Nicole Unser grew up on country music, from Reba McEntire to George Jones and Lee Ann Womack. Something about their honest, heart-felt lyrics connected with the Spokane, Washington native whose career has taken her on a winding journey through Nashville, Tennessee and Austin, Texas, down Mississippi backroads and around sun-dappled New Mexican mesas. Along the way, Unser has collected stories - her own and others' - turning them into songs about the goodness of God amidst the heartbreaks of life. As she says, "In my heart of hearts I'm a storyteller... and sometimes I need to sing to do that."
And in the tradition of great storytellers, Unser serves up insight and truth with a genuine love of people and a salt-of-the-earth manner that is all her own. Her latest story, "Fear You Don't Own Me," is a declaration of freedom found in Christ and is delivered in Unser's raspy-sweet vocal style reminiscent of Miranda Lambert, Jewel and Sarah Buxton. It's a miraculous and precious statement from a woman who lived in fear for many years, beginning with a childhood overshadowed by a parent's mental illness.
In addition to the new "Fear, You Don't Own Me" single now available through digital platforms, Unser plans to release a second single, "You Give," on February 7. She will release a third single, "Wyoming," which is also the title track to a forthcoming album, on March 6. Meanwhile, Unser has begun event planning for the new year, including worship for a women's leadership conference at Wycliffe Bible Translators February 27-March 6 and interactive "Story Night" events that immerse small groups in worship, prayer, meditation and storytelling.
Q: Nicole, thanks for doing this interview with us. Let's start with yourself: how did the Lord lead you to become a worship leader and songwriter?
A: Thank you so much for inviting me to share some stories. As most creatives would probably tell you, I've been singing from as young as I can remember. I spent much of my childhood singing Dixie Chicks and Martina McBride into hairbrushes in front of my bedroom mirror.
When I was around 19 or so I remember sitting around a bonfire with my then boyfriend Josh, now husband, wallowing in hopes and dreams that seemed impossible. I stared teary-eyed into the fire and pined, "I want to be a songwriter." Plain and simple he just looked over and said, "Then write songs!" Could it really be that simple? So, I started writing songs and playing local shows. Bars, restaurants, Honky-Tonks, fairs, wineries. Unfortunately, I had no idea who I was and was writing and singing songs that I thought would bring me the love and belonging my heart had been longing for.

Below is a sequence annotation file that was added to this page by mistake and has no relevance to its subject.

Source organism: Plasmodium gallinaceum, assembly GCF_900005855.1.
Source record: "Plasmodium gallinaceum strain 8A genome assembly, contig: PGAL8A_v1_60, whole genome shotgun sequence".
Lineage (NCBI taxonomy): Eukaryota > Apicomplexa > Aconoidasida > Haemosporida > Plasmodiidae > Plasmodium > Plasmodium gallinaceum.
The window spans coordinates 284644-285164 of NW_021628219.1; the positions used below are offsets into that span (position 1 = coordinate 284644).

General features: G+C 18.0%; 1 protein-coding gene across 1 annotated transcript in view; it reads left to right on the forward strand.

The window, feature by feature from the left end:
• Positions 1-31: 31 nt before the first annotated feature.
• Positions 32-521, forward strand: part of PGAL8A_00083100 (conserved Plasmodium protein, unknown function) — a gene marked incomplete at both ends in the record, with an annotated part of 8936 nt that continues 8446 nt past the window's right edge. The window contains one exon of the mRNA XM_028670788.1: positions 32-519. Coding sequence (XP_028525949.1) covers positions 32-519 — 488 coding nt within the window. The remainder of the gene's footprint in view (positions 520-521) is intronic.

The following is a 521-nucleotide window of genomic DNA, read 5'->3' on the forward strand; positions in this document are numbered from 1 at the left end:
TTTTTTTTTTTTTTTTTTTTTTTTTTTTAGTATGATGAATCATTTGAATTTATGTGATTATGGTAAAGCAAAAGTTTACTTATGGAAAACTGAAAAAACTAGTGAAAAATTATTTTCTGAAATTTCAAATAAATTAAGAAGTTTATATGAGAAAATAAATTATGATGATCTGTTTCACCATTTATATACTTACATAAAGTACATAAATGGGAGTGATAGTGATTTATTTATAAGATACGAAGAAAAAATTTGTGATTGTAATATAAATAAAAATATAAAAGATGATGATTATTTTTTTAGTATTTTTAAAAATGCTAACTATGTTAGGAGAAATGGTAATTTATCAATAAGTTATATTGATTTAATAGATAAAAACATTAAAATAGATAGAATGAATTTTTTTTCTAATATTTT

At 21, God met me on a red dirt road in Biloxi Mississippi while I was on a trip with Samaritan's Purse to do some rebuilding for folks affected by Hurricane Katrina. On one of the last evenings of the trip God asked for my heart - it was the most romantic southern proposal this northern girl could ask for - and I said yes! My prayer of salvation was no fancy Billy Graham-like prayer, I just said "Alright", and my heart finally bowed down low before Him.
At 23, Josh and I were married and moved to New Mexico to live in the bunkhouse on a friend's ranch. It was only a few months into going to our new church when my pastor's wife, also the small-town church's worship leader, took me out to lunch and she didn't mince words, "So, Nicole. I've been praying for a guitar player and I think it's you."
I assured her: "Um ... I will pray for you 'cause it definitely isn't me!" I was used to singing about Whiskey in bottles; these people sang about weird things like blood and tombs and lambs. It was a new, strange world for me.
I was working at a small drive-through coffee stand in town and later that week while frothing some milk I heard a gentle but certain voice, "You know Nicole, I can't do anything with you if you don't get out of your box."
In that moment I knew God was calling me to something greater than just singing about my heartache, although that is something country music is really good at. He was inviting me to sing about the ways he was restoring my heart and making it whole again. I began "leading worship" but it would come to look quite different from the way most are used to seeing it.